dsquery user OU=Contoso,dc=ms,dc=ltd -name brien* | dsget user -desc

When you use this command, it returns entries from the specified OU as well as all child OUs.

Dsmod.exe Modifies properties of computers, contacts, groups, organizational units, users and servers that exist in Active Directory. Type dsmod objectname /? at a command prompt to display help information about using the command, such as dsmod server /?. Some of the parameters you can change using dsmod are FirstName, LastName, DisplayName, Password, Home Directory and Login Script. To reset the password for Brien Posey and force him to change his password when he next logs on to the network, use the command:

dsmod user "CN=Brien Posey,CN=Users,DC=Contoso,DC=Com" -pwd  123qweAS -mustchpwd yes 

To reset multiple user passwords to a common password and force users to change their passwords when they next log on to the network, use the command:

dsmod user "CN=Brien Posey,CN=Users,DC=Contoso,DC=Com"  "CN=Troy Thompson,CN=Users,DC=Contoso,DC=Com" -pwd 123qweAS  -mustchpwd yes

Dsmove.exe Moves a single object to a new location within a single domain or renames the object without moving it. Type dsmove /? at a command prompt to display help information about using the command.

Dsquery.exe Uses search criteria to find computers, contacts, groups, organizational units, users, sites, subnets and servers in Active Directory. Type dsquery /? at a command prompt to display help information about using the command. As reference above, this command can be used in conjunction with the Dsget command to help refine searches.

Dsrm.exe Removes objects from Active Directory. Type dsrm /? at a command prompt to display help information about using the command. This can be a very powerful tool in terms of destruction. Be sure to use it wisely and test your syntax thoroughly before implementing in an enterprise or forest.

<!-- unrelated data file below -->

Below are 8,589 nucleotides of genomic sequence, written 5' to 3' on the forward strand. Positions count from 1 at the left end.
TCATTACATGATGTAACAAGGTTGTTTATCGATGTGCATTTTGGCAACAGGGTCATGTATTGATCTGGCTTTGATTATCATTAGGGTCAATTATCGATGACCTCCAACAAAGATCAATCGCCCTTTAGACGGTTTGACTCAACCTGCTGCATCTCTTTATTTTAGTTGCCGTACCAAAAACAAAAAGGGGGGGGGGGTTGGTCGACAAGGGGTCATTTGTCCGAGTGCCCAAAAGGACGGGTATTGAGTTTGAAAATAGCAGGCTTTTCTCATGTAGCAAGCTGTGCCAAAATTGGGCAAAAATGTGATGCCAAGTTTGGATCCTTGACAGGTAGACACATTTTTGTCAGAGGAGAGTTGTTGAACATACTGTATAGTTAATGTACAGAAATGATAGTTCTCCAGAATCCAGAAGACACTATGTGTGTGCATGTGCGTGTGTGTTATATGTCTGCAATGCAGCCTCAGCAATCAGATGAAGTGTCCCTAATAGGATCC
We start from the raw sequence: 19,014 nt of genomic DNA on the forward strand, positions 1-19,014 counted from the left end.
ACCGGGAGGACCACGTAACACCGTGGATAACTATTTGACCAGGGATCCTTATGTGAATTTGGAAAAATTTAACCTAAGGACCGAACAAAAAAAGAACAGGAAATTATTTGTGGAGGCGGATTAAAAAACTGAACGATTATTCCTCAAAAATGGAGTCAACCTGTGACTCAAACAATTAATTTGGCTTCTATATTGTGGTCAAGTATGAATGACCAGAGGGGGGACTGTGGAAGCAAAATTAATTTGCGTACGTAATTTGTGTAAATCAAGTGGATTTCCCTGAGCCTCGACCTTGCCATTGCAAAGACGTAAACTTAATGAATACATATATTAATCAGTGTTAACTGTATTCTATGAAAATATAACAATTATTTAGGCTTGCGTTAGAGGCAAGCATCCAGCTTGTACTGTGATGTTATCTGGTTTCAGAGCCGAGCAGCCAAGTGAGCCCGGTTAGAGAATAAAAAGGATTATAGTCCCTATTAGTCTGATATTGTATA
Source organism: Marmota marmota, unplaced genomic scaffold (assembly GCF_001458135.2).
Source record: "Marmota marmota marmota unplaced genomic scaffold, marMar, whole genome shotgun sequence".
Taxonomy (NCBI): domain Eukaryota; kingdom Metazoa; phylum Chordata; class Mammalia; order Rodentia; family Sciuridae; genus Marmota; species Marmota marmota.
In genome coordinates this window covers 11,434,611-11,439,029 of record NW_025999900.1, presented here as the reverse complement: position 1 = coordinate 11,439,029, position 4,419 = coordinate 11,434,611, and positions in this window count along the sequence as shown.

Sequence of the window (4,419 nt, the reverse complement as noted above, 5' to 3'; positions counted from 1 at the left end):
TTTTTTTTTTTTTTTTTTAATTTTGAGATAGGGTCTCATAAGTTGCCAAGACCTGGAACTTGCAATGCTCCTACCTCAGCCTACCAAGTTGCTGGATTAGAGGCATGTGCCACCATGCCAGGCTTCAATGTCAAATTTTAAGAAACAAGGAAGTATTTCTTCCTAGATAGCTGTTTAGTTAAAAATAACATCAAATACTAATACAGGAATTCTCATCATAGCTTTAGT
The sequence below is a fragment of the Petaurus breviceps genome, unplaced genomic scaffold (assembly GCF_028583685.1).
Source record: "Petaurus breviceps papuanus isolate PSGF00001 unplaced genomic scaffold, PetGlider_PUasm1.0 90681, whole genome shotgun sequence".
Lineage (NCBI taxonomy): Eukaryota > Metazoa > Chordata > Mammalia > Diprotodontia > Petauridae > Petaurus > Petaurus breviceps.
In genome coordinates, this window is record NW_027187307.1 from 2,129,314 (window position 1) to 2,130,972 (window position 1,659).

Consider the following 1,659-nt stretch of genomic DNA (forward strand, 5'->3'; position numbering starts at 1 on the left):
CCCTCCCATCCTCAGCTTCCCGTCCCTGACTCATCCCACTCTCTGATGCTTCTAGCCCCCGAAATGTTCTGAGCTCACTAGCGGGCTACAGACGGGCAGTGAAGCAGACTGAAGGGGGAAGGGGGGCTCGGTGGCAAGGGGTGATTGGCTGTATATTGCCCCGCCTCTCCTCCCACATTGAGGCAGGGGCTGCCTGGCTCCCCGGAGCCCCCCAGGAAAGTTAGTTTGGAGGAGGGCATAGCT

Ntdsutil.exe Allows the user to view site, domain and server information; manage operations masters; and perform database maintenance of Active Directory. Type ntdsutil /? at a command prompt to display help information about using the command.

Although the GUIs provided with Active Directory allow you to manage most of the day-to-day operations, a comprehensive knowledge of the command-line tools is a must for an administrator who wants to be proficient. They can also be a great time saver as you can automate many tasks using batch files.

About the Author

Troy Thompson has worked in network administration for over 25 years, serving as a network engineer and Microsoft Exchange administration in Department of Defense, writing technology articles, tutorials, and white papers and technical edits. Troy is a Cisco Certified Academy Instructor (CCAI), and has numerous other certifications including CCNA, MSCE+I, Network+, A+ and Security+. Troy has also traveled the world playing music as the guitarist for the band Bride. Contact information is [email protected]